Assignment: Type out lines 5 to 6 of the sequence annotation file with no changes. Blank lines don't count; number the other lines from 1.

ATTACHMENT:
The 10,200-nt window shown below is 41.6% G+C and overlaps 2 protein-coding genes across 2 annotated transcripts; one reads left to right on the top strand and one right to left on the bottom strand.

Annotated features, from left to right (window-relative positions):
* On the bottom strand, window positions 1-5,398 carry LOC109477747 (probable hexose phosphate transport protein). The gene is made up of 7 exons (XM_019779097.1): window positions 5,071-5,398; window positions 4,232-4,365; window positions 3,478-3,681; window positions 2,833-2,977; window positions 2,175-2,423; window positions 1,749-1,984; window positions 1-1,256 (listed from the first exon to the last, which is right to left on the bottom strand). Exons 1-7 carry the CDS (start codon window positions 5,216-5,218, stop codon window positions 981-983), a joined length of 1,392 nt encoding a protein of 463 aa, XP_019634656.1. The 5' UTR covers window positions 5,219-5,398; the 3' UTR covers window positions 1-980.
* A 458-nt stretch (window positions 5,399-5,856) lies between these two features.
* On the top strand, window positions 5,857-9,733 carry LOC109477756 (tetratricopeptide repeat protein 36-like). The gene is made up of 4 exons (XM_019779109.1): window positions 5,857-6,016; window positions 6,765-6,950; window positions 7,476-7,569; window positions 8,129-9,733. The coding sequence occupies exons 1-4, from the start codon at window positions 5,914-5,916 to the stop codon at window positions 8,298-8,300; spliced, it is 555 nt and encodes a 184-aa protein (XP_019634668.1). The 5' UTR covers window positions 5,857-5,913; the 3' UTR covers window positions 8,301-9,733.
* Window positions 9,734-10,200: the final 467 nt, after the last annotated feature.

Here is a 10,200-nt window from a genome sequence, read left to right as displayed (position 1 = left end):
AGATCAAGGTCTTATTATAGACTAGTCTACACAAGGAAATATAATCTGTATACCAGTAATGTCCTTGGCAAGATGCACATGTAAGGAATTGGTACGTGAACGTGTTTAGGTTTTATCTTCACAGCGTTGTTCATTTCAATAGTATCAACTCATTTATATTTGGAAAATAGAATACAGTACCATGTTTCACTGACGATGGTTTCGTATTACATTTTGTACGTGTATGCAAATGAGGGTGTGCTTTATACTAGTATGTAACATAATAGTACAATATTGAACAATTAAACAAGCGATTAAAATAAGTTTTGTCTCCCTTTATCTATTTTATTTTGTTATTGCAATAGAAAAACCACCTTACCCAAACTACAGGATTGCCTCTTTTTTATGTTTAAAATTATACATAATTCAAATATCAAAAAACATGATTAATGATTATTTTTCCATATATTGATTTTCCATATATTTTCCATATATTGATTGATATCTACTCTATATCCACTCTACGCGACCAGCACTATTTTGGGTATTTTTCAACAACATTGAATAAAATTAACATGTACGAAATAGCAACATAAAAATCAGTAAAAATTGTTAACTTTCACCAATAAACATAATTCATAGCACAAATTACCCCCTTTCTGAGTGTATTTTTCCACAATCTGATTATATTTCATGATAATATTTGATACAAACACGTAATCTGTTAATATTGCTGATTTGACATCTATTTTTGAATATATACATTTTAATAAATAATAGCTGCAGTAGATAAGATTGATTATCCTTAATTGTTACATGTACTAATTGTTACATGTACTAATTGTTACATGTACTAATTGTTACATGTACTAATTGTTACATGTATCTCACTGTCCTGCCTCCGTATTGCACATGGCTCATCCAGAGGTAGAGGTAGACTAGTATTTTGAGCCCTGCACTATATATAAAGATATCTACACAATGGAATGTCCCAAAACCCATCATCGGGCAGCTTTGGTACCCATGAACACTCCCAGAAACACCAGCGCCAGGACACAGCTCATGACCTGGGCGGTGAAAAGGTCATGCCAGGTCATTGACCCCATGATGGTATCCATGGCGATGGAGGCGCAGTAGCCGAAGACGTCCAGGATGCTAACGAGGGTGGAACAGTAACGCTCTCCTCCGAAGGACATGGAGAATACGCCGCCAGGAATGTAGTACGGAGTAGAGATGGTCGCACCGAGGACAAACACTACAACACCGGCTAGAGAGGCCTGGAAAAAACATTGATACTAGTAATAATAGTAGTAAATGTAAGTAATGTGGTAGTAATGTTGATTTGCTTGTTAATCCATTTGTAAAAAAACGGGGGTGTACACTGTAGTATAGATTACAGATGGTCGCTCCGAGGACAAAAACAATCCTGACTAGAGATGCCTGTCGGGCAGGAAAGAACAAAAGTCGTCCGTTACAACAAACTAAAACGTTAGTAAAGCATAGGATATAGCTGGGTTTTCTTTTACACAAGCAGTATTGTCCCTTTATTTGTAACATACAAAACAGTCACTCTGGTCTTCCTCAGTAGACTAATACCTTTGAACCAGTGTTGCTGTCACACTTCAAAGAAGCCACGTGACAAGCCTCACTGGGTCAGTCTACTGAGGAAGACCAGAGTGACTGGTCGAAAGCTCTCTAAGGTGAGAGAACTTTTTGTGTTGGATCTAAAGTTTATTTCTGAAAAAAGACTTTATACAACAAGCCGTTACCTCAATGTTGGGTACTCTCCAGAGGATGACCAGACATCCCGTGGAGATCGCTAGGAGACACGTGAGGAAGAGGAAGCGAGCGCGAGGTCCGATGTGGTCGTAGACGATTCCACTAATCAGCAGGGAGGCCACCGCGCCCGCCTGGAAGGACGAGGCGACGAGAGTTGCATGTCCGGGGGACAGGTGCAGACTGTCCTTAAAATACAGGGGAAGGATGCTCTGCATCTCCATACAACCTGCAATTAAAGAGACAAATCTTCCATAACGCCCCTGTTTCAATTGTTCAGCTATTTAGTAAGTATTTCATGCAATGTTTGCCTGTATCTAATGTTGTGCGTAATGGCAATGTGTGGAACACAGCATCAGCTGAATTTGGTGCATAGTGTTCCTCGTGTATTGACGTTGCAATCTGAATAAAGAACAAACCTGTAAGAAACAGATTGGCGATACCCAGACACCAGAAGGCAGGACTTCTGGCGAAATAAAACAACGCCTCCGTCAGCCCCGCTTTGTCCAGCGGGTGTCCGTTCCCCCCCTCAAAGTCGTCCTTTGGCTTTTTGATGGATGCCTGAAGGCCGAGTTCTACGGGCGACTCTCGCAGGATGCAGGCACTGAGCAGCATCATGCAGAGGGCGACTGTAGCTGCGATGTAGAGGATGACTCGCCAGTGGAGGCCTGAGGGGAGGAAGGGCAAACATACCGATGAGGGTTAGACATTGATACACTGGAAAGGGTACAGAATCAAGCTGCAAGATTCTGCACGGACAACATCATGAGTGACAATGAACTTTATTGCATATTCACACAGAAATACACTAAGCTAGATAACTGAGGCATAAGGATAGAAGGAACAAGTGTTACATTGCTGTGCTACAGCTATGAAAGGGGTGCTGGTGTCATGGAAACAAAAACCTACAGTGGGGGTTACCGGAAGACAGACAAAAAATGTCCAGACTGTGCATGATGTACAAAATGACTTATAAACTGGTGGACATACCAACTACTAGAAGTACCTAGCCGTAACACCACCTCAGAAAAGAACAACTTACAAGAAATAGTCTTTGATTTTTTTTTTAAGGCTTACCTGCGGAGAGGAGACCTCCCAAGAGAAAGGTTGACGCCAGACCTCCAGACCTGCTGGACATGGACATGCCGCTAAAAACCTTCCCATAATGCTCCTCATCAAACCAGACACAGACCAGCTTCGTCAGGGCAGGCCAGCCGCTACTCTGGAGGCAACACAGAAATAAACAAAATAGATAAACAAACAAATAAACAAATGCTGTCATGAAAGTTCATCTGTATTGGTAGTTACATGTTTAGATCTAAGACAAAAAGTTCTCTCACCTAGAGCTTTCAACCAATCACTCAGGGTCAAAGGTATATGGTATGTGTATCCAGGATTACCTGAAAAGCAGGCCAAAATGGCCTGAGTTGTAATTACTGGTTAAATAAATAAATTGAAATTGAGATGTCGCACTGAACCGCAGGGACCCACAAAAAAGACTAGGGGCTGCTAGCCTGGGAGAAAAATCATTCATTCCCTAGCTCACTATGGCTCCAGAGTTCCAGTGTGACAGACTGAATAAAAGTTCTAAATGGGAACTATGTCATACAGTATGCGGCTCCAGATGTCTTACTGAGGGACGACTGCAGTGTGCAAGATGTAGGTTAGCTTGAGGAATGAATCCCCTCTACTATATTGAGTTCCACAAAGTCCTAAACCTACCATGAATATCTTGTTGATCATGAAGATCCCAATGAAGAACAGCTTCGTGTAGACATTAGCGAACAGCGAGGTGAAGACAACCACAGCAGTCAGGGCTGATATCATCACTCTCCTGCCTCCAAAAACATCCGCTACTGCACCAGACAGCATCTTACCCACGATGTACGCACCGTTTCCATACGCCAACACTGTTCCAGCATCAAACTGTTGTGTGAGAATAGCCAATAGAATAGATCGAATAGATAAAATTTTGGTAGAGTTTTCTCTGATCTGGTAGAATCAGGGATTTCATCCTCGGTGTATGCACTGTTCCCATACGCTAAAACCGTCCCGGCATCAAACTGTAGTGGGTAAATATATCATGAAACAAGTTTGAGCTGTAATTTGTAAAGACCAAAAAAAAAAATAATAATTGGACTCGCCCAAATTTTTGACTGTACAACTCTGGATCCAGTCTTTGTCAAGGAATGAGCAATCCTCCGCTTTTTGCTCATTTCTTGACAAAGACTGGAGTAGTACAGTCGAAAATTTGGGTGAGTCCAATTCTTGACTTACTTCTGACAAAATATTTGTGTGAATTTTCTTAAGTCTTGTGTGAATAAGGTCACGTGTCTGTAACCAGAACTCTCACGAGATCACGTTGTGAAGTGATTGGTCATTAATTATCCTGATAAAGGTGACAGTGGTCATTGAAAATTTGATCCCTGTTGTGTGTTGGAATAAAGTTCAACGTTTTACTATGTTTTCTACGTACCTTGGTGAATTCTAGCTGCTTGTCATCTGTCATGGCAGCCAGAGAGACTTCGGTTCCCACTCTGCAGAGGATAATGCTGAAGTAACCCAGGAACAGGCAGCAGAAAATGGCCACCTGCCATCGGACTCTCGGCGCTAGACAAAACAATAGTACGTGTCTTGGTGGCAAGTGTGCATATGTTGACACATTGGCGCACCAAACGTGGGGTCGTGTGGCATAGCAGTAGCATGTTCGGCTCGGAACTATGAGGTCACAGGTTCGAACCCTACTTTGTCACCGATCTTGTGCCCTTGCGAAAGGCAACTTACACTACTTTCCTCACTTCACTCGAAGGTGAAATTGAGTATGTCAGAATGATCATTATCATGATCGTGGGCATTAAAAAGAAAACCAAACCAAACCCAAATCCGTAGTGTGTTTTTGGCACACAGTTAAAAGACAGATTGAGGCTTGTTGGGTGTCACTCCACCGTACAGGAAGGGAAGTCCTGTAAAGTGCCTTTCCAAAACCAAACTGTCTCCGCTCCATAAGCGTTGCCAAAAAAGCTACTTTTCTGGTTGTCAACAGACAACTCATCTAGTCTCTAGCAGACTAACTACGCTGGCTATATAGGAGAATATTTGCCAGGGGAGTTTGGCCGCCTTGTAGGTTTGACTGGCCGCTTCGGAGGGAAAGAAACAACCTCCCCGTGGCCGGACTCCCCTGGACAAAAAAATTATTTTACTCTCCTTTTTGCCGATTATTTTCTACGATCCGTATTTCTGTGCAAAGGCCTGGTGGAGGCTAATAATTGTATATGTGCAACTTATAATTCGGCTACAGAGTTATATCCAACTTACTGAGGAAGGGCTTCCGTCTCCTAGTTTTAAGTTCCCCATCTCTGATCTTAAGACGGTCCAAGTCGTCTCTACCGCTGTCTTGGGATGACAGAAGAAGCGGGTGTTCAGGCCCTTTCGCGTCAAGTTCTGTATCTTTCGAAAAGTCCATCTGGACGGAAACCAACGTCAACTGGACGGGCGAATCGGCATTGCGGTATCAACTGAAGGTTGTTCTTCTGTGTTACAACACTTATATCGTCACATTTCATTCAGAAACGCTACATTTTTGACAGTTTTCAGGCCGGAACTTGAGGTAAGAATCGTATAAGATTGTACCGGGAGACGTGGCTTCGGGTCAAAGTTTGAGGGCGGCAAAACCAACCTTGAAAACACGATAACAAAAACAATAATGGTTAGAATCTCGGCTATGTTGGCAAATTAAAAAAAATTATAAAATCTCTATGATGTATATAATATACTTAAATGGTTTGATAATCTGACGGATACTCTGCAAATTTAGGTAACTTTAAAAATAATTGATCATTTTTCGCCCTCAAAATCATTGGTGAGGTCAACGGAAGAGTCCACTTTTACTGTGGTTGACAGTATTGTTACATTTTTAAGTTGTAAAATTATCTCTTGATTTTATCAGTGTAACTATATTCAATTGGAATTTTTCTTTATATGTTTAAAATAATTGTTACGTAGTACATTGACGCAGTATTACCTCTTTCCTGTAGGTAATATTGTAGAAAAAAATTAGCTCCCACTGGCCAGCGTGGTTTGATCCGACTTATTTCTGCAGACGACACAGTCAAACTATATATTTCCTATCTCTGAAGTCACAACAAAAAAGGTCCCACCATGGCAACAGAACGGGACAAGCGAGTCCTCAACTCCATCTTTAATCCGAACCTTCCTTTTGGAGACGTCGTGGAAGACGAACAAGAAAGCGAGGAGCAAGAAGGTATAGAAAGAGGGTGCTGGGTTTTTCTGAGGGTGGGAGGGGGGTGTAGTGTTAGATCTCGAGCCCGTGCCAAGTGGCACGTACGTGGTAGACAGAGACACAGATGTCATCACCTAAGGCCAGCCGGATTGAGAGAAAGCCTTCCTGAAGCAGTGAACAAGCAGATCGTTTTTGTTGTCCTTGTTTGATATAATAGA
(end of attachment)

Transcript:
* On the top strand, window positions 5,857-9,733 carry LOC109477756 (tetratricopeptide repeat protein 36-like). The gene is made up of 4 exons (XM_019779109.1): window positions 5,857-6,016; window positions 6,765-6,950; window positions 7,476-7,569; window positions 8,129-9,733. The coding sequence occupies exons 1-4, from the start codon at window positions 5,914-5,916 to the stop codon at window positions 8,298-8,300; spliced, it is 555 nt and encodes a 184-aa protein (XP_019634668.1). The 5' UTR covers window positions 5,857-5,913; the 3' UTR covers window positions 8,301-9,733.
* Window positions 9,734-10,200: the final 467 nt, after the last annotated feature.